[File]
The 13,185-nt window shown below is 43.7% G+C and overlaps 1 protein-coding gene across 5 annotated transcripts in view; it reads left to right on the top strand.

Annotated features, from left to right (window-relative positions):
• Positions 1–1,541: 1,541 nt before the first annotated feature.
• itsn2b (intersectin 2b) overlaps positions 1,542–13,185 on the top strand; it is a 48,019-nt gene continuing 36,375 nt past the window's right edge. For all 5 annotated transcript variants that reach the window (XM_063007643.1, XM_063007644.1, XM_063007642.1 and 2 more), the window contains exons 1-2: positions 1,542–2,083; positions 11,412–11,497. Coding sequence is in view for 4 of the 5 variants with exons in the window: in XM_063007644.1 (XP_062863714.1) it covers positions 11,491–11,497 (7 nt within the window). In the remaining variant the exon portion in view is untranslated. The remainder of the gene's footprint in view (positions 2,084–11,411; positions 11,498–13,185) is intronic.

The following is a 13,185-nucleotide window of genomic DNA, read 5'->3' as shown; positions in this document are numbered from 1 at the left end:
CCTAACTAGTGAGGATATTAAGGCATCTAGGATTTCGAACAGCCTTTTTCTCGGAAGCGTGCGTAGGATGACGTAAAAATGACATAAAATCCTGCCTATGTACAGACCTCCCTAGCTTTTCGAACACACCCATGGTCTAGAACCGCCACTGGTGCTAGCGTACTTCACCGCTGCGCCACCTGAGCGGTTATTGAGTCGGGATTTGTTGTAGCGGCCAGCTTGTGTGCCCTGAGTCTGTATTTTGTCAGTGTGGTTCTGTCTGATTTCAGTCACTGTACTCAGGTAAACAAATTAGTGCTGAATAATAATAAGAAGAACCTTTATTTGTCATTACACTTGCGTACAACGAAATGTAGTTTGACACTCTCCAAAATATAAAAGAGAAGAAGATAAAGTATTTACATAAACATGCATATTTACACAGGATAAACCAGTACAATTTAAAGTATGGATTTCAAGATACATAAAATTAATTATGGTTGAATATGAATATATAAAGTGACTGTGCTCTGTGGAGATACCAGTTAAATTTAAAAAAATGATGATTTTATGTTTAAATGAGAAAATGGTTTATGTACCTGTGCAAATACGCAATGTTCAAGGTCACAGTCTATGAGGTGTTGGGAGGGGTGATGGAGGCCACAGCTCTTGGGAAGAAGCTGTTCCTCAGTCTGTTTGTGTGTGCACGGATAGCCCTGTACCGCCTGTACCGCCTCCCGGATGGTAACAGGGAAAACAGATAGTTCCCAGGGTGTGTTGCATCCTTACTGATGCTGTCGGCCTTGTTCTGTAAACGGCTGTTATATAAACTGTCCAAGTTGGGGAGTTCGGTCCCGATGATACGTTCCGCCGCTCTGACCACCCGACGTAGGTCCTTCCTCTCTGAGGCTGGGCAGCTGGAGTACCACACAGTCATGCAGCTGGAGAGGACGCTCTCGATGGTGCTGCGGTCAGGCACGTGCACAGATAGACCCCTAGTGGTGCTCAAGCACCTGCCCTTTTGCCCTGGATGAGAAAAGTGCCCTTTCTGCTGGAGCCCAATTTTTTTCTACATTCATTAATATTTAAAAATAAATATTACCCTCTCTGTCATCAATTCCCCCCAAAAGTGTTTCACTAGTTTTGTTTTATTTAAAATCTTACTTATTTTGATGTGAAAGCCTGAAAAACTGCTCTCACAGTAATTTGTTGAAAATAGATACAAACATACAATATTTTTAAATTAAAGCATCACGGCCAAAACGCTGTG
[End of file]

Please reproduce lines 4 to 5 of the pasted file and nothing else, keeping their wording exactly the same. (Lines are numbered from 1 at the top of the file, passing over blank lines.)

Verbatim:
• itsn2b (intersectin 2b) overlaps positions 1,542–13,185 on the top strand; it is a 48,019-nt gene continuing 36,375 nt past the window's right edge. For all 5 annotated transcript variants that reach the window (XM_063007643.1, XM_063007644.1, XM_063007642.1 and 2 more), the window contains exons 1-2: positions 1,542–2,083; positions 11,412–11,497. Coding sequence is in view for 4 of the 5 variants with exons in the window: in XM_063007644.1 (XP_062863714.1) it covers positions 11,491–11,497 (7 nt within the window). In the remaining variant the exon portion in view is untranslated. The remainder of the gene's footprint in view (positions 2,084–11,411; positions 11,498–13,185) is intronic.

The following is a 13,185-nucleotide window of genomic DNA, read 5'->3' as shown; positions in this document are numbered from 1 at the left end: